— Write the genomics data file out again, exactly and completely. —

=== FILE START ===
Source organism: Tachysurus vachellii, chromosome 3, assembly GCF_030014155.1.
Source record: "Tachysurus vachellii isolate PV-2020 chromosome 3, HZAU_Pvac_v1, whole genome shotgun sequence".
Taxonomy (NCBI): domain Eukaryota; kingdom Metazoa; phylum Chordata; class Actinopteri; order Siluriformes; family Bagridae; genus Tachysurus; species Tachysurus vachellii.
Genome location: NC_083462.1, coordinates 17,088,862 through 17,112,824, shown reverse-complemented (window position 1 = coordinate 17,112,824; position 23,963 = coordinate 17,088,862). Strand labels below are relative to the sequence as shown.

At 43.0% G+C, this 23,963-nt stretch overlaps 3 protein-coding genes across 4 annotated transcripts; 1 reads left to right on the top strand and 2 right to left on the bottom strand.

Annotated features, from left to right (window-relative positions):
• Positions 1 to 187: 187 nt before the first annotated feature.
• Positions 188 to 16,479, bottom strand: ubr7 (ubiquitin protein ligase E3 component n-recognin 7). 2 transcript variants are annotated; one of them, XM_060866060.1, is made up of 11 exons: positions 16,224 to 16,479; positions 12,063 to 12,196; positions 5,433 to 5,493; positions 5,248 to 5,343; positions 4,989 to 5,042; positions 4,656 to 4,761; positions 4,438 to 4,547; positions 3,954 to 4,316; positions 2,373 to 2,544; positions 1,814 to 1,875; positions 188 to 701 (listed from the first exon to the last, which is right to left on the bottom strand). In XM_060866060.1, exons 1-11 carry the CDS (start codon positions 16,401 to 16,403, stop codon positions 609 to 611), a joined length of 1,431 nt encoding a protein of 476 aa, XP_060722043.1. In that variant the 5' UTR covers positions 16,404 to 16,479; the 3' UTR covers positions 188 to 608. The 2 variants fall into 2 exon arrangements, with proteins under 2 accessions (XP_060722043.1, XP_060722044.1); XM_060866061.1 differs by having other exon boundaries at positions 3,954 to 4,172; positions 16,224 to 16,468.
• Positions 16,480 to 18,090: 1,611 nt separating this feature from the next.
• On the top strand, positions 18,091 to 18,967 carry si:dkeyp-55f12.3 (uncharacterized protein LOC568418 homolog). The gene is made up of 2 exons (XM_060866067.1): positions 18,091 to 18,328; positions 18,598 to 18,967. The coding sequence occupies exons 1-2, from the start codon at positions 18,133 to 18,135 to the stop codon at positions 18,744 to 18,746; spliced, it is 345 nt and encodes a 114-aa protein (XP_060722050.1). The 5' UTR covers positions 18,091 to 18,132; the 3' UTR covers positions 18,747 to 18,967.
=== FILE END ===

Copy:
Source organism: Tachysurus vachellii, chromosome 3, assembly GCF_030014155.1.
Source record: "Tachysurus vachellii isolate PV-2020 chromosome 3, HZAU_Pvac_v1, whole genome shotgun sequence".
Taxonomy (NCBI): domain Eukaryota; kingdom Metazoa; phylum Chordata; class Actinopteri; order Siluriformes; family Bagridae; genus Tachysurus; species Tachysurus vachellii.
Genome location: NC_083462.1, coordinates 17,088,862 through 17,112,824, shown reverse-complemented (window position 1 = coordinate 17,112,824; position 23,963 = coordinate 17,088,862). Strand labels below are relative to the sequence as shown.

At 43.0% G+C, this 23,963-nt stretch overlaps 3 protein-coding genes across 4 annotated transcripts; 1 reads left to right on the top strand and 2 right to left on the bottom strand.

Annotated features, from left to right (window-relative positions):
• Positions 1 to 187: 187 nt before the first annotated feature.
• Positions 188 to 16,479, bottom strand: ubr7 (ubiquitin protein ligase E3 component n-recognin 7). 2 transcript variants are annotated; one of them, XM_060866060.1, is made up of 11 exons: positions 16,224 to 16,479; positions 12,063 to 12,196; positions 5,433 to 5,493; positions 5,248 to 5,343; positions 4,989 to 5,042; positions 4,656 to 4,761; positions 4,438 to 4,547; positions 3,954 to 4,316; positions 2,373 to 2,544; positions 1,814 to 1,875; positions 188 to 701 (listed from the first exon to the last, which is right to left on the bottom strand). In XM_060866060.1, exons 1-11 carry the CDS (start codon positions 16,401 to 16,403, stop codon positions 609 to 611), a joined length of 1,431 nt encoding a protein of 476 aa, XP_060722043.1. In that variant the 5' UTR covers positions 16,404 to 16,479; the 3' UTR covers positions 188 to 608. The 2 variants fall into 2 exon arrangements, with proteins under 2 accessions (XP_060722043.1, XP_060722044.1); XM_060866061.1 differs by having other exon boundaries at positions 3,954 to 4,172; positions 16,224 to 16,468.
• Positions 16,480 to 18,090: 1,611 nt separating this feature from the next.
• On the top strand, positions 18,091 to 18,967 carry si:dkeyp-55f12.3 (uncharacterized protein LOC568418 homolog). The gene is made up of 2 exons (XM_060866067.1): positions 18,091 to 18,328; positions 18,598 to 18,967. The coding sequence occupies exons 1-2, from the start codon at positions 18,133 to 18,135 to the stop codon at positions 18,744 to 18,746; spliced, it is 345 nt and encodes a 114-aa protein (XP_060722050.1). The 5' UTR covers positions 18,091 to 18,132; the 3' UTR covers positions 18,747 to 18,967.